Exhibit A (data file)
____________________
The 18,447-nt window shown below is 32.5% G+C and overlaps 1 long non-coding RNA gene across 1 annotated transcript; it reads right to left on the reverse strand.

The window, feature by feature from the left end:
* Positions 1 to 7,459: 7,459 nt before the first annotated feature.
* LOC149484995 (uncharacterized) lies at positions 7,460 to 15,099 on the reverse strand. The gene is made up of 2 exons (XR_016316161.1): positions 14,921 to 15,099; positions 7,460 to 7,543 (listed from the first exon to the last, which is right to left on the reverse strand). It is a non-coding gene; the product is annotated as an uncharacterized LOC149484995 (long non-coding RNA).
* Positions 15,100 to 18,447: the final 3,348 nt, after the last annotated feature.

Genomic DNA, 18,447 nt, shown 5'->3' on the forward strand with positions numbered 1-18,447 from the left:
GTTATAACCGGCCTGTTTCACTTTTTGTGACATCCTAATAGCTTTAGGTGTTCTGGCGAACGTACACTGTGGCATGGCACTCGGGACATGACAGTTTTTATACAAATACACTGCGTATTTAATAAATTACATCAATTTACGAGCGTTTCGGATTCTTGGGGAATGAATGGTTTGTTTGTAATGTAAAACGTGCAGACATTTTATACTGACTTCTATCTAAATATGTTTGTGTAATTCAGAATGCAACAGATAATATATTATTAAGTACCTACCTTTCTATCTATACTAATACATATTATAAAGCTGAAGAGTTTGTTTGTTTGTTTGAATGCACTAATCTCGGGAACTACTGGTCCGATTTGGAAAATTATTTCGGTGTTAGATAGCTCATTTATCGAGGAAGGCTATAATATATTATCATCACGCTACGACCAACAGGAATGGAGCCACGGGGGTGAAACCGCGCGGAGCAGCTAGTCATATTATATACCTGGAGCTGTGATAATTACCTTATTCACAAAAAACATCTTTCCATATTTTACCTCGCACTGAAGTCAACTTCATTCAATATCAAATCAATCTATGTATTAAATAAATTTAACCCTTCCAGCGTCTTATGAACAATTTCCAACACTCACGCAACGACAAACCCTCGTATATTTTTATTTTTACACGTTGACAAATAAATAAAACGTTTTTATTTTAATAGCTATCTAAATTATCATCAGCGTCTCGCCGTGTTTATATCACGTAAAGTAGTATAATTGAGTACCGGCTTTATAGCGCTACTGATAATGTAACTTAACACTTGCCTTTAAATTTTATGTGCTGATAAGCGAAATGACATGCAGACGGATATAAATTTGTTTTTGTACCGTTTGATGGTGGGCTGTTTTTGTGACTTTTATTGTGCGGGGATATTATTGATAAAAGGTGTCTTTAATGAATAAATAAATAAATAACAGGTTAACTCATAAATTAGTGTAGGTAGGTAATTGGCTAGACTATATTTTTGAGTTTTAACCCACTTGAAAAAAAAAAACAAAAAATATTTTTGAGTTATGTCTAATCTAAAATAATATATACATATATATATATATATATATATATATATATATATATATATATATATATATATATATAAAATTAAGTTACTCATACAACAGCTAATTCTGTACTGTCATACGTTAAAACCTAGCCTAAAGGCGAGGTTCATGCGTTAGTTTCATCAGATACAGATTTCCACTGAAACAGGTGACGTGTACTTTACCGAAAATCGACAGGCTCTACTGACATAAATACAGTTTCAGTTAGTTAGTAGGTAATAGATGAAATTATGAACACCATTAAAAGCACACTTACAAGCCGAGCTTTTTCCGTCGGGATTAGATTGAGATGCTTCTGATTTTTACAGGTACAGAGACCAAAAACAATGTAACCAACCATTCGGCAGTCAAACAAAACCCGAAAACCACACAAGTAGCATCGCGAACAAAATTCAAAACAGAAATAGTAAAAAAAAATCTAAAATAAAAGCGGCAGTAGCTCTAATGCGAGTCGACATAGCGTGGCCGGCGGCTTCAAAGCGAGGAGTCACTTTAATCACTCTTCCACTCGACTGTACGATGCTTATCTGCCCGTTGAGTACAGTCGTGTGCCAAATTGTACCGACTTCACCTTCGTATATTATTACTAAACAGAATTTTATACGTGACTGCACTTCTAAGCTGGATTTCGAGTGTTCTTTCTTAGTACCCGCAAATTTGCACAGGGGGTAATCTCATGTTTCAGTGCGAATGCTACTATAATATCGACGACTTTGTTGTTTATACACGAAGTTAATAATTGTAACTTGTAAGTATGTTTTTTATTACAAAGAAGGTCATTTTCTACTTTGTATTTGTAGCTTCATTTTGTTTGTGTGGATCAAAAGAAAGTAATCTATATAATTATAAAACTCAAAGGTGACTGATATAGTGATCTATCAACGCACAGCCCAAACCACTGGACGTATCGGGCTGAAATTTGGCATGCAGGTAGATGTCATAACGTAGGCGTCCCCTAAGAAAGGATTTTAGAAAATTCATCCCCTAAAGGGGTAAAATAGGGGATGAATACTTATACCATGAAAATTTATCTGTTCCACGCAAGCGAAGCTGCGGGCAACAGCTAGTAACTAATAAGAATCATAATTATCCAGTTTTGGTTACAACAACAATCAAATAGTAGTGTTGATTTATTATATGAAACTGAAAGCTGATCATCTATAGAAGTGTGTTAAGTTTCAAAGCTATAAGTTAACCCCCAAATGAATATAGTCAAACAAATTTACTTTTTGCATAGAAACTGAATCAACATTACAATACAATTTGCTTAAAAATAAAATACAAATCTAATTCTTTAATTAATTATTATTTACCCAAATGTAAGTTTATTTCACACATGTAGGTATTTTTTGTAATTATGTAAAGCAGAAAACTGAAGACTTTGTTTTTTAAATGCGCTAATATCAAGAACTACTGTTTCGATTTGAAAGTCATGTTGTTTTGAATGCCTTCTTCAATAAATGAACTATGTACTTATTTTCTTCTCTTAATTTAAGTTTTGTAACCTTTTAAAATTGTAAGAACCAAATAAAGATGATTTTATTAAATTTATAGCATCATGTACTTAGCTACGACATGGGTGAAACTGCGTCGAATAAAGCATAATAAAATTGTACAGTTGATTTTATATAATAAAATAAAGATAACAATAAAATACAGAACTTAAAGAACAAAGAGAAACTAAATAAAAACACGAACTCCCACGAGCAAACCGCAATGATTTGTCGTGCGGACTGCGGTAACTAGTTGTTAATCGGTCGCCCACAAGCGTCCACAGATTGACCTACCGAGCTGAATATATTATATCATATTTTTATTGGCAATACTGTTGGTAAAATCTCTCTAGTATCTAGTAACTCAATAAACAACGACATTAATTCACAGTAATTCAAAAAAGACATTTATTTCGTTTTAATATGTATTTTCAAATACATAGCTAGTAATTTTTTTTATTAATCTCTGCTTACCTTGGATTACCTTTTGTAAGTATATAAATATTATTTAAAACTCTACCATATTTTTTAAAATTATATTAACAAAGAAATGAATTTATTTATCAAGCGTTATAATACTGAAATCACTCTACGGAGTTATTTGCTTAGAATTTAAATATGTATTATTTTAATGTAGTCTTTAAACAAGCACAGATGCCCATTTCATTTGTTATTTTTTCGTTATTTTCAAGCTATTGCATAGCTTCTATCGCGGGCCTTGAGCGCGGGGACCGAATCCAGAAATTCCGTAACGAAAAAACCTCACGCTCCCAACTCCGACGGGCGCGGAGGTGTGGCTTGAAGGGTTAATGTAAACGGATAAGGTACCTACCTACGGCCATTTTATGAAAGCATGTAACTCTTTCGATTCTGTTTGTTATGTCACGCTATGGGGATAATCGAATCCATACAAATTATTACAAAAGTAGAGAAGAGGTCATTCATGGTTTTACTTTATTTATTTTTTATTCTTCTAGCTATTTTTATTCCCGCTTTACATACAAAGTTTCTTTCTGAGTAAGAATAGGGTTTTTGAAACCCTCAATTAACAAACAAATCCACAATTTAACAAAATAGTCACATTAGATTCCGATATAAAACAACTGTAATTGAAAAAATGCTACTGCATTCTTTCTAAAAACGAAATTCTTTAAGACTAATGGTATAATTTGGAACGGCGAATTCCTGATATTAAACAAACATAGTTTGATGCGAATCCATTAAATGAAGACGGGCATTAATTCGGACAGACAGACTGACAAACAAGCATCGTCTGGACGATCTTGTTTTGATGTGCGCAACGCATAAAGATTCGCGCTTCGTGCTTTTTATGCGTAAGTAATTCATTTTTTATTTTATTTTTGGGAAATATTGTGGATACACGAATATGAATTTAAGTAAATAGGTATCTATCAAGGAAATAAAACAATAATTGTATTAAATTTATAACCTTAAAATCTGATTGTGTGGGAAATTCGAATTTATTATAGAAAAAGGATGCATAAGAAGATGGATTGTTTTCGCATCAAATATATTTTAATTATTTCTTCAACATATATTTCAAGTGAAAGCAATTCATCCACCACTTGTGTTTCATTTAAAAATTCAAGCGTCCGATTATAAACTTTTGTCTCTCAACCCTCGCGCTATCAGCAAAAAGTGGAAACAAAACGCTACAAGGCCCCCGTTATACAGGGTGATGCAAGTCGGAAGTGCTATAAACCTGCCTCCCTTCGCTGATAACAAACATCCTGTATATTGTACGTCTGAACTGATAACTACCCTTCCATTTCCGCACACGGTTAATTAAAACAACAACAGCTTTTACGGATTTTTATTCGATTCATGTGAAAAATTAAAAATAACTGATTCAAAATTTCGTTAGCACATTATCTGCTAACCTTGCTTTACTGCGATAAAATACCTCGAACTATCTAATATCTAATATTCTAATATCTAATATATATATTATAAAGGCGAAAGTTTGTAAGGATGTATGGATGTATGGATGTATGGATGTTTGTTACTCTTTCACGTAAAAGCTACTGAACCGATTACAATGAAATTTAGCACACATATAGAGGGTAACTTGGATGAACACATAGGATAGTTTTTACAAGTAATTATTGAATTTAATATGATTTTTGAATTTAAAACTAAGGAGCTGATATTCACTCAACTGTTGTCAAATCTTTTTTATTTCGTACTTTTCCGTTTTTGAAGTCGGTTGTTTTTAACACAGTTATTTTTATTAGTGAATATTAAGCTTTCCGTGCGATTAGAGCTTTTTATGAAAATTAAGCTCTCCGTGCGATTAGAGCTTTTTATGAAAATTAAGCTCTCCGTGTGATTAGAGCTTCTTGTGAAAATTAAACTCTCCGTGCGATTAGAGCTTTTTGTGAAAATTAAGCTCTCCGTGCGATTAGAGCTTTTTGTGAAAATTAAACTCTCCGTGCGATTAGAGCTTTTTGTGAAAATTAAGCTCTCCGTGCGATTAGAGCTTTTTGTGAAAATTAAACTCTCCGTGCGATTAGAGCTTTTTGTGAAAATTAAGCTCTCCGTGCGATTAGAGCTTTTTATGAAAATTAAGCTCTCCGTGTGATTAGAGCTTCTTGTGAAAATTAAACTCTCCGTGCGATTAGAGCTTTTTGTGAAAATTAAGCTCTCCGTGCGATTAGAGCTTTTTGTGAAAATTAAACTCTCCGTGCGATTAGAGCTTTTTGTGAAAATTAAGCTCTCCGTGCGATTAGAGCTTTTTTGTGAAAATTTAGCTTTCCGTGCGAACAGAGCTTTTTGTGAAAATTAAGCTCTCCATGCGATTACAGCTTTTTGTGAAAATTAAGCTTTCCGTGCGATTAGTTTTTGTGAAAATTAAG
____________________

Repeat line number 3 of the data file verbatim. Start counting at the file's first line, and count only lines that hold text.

* Positions 1 to 7,459: 7,459 nt before the first annotated feature.